How to leave Facebook - followup 1

The electrons were barely dry on my last post when I received an email from TRUSTe about the problems I'd had getting Facebook to close my account; the interesting bit is below:

Thank you for submitting your privacy complaint through the TRUSTe Watchdog Dispute Resolution program. The TRUSTe Compliance Team has reviewed the details of your complaint and we have determined that it is a valid privacy complaint. We have contacted www.facebook.com on your behalf and have outlined the steps necessary for proper resolution.

So my advice to you if you are having problems getting Facebook to close your account is to submit a complaint to TRUSTe.

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How to leave Facebook

As I documented in my last post, it isn't actually possible to leave Facebook, all you can do is 'deactivate' your account. I got in touch with Facebook and asked them to delete my account, and here is the reply I got from them:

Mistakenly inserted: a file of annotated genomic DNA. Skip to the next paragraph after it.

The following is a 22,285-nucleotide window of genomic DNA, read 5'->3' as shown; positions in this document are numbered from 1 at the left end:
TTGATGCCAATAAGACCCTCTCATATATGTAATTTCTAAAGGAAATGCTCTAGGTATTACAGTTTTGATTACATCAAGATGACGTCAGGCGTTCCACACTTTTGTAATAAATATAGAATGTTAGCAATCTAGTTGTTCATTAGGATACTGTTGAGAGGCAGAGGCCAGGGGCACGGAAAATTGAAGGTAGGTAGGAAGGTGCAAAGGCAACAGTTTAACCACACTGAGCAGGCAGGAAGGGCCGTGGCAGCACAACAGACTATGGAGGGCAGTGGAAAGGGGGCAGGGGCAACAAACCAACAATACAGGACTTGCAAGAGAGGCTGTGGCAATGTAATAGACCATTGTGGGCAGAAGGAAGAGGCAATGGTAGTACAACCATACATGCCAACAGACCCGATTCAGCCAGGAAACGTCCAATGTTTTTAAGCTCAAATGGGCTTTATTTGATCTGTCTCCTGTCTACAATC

If you deactivate, your account is removed from the site. However, we save all your profile content (friends, photos, interests, etc.), so if you want to reactivate sometime, your account will look just the way it did when you deactivated. If you do want your information completely wiped from our servers, we can do this for you. However, you need to remove all profile content before we can do this. Once you have cleared your account, let us know and we'll take care of the rest.

I wrote back to Facebook, saying that their response was unacceptable. I noted that their Privacy Policy page says that they are a licensee of the TRUSTe organisation, and that as such they are supposed to give users "choice and consent over how their information is used and shared". I also pointed out that as they are now registered in the UK, they are probably also subject to UK data protection legislation. Finally, I pointed out that Facebook had also been mentioned in a Channel 4 news report about identity theft, and that the media were obviously interested in Facebook's stance on data privacy and protection. I explained that if Facebook wasn't prepared to close my account I was prepared to take up the issue with the three avenues open to me, the TRUSTe complaints process, the UK Information Commissioner's Office (ICO) and the UK press.